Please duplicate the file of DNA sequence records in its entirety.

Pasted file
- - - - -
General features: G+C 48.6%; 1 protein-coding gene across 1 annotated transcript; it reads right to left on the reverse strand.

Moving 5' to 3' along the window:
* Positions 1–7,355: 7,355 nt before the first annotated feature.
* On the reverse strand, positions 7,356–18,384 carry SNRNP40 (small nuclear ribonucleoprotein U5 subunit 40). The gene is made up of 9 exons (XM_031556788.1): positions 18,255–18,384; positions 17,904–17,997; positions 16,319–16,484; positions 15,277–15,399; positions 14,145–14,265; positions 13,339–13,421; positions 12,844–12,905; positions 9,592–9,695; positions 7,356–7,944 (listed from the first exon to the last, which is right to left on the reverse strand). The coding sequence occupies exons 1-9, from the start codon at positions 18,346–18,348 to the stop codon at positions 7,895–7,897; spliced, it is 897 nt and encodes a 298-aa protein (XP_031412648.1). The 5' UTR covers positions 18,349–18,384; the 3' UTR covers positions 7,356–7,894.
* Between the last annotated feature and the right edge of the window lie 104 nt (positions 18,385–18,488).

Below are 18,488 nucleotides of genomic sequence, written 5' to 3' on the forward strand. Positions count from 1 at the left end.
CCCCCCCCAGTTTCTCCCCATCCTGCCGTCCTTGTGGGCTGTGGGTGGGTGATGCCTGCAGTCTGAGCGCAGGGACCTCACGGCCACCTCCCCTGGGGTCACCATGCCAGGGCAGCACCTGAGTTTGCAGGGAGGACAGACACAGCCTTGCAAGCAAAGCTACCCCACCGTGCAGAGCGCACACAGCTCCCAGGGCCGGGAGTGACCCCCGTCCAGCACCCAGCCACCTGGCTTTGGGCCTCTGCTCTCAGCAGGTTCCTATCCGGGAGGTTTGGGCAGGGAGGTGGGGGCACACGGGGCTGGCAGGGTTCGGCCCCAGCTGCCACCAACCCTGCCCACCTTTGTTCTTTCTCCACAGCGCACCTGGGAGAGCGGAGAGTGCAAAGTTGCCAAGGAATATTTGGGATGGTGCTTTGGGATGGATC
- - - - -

General features: G+C 48.6%; 1 protein-coding gene across 1 annotated transcript; it reads right to left on the reverse strand.

Moving 5' to 3' along the window:
* Positions 1–7,355: 7,355 nt before the first annotated feature.
* On the reverse strand, positions 7,356–18,384 carry SNRNP40 (small nuclear ribonucleoprotein U5 subunit 40). The gene is made up of 9 exons (XM_031556788.1): positions 18,255–18,384; positions 17,904–17,997; positions 16,319–16,484; positions 15,277–15,399; positions 14,145–14,265; positions 13,339–13,421; positions 12,844–12,905; positions 9,592–9,695; positions 7,356–7,944 (listed from the first exon to the last, which is right to left on the reverse strand). The coding sequence occupies exons 1-9, from the start codon at positions 18,346–18,348 to the stop codon at positions 7,895–7,897; spliced, it is 897 nt and encodes a 298-aa protein (XP_031412648.1). The 5' UTR covers positions 18,349–18,384; the 3' UTR covers positions 7,356–7,894.
* Between the last annotated feature and the right edge of the window lie 104 nt (positions 18,385–18,488).

Below are 18,488 nucleotides of genomic sequence, written 5' to 3' on the forward strand. Positions count from 1 at the left end.
CCCCCCCCAGTTTCTCCCCATCCTGCCGTCCTTGTGGGCTGTGGGTGGGTGATGCCTGCAGTCTGAGCGCAGGGACCTCACGGCCACCTCCCCTGGGGTCACCATGCCAGGGCAGCACCTGAGTTTGCAGGGAGGACAGACACAGCCTTGCAAGCAAAGCTACCCCACCGTGCAGAGCGCACACAGCTCCCAGGGCCGGGAGTGACCCCCGTCCAGCACCCAGCCACCTGGCTTTGGGCCTCTGCTCTCAGCAGGTTCCTATCCGGGAGGTTTGGGCAGGGAGGTGGGGGCACACGGGGCTGGCAGGGTTCGGCCCCAGCTGCCACCAACCCTGCCCACCTTTGTTCTTTCTCCACAGCGCACCTGGGAGAGCGGAGAGTGCAAAGTTGCCAAGGAATATTTGGGATGGTGCTTTGGGATGGATC